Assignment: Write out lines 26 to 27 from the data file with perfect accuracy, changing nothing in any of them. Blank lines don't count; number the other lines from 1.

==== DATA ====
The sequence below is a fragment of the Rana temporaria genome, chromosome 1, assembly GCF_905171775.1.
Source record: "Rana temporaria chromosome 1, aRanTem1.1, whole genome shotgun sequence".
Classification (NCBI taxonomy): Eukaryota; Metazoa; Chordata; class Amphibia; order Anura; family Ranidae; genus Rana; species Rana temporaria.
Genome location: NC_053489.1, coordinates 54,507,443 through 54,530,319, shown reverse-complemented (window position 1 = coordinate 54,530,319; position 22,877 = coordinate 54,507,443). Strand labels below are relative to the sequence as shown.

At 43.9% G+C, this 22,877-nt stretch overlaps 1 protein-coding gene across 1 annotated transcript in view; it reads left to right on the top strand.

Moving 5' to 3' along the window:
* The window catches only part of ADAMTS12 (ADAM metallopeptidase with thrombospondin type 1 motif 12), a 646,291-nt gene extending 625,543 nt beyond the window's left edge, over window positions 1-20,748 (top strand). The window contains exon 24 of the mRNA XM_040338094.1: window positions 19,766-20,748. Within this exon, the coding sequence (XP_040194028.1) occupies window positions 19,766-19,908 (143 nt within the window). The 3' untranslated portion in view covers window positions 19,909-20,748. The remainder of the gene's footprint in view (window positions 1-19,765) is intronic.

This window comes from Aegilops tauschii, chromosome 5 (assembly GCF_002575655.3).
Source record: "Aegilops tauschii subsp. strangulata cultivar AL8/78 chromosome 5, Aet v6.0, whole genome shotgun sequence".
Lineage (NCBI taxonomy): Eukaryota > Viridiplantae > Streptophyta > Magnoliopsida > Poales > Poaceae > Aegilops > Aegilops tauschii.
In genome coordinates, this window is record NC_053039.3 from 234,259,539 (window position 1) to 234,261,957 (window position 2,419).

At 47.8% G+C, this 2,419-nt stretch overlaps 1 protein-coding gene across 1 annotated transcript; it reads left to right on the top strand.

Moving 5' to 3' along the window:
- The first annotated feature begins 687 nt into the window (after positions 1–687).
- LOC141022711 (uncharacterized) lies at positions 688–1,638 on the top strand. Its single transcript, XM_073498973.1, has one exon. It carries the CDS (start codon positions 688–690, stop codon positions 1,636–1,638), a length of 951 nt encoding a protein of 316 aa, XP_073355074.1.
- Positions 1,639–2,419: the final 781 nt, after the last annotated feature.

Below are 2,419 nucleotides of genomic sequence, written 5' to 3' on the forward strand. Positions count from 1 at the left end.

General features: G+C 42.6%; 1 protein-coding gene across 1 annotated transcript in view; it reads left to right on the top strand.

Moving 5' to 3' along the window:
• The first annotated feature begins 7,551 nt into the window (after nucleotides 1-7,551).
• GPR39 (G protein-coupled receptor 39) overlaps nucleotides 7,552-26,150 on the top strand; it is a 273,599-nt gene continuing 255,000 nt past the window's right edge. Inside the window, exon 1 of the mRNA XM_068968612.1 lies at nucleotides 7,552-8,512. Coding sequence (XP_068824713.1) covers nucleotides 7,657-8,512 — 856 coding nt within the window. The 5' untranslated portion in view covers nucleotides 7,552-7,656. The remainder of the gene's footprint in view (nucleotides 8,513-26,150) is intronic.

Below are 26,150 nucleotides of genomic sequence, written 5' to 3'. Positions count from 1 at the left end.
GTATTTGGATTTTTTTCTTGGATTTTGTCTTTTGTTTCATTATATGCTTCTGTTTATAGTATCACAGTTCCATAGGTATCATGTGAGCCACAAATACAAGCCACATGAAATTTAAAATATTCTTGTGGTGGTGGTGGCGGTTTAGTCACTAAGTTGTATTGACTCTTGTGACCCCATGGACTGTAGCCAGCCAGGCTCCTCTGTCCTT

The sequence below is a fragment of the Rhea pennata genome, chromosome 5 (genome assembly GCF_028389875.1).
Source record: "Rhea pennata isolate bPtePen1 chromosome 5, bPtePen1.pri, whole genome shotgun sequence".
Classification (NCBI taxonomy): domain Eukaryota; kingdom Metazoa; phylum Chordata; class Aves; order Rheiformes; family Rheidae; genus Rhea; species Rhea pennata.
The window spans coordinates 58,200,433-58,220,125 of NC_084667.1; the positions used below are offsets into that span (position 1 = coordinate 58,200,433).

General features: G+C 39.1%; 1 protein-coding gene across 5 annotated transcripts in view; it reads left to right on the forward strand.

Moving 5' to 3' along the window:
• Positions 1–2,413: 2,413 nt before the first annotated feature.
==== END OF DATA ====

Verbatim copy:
Classification (NCBI taxonomy): domain Eukaryota; kingdom Metazoa; phylum Chordata; class Aves; order Rheiformes; family Rheidae; genus Rhea; species Rhea pennata.
The window spans coordinates 58,200,433-58,220,125 of NC_084667.1; the positions used below are offsets into that span (position 1 = coordinate 58,200,433).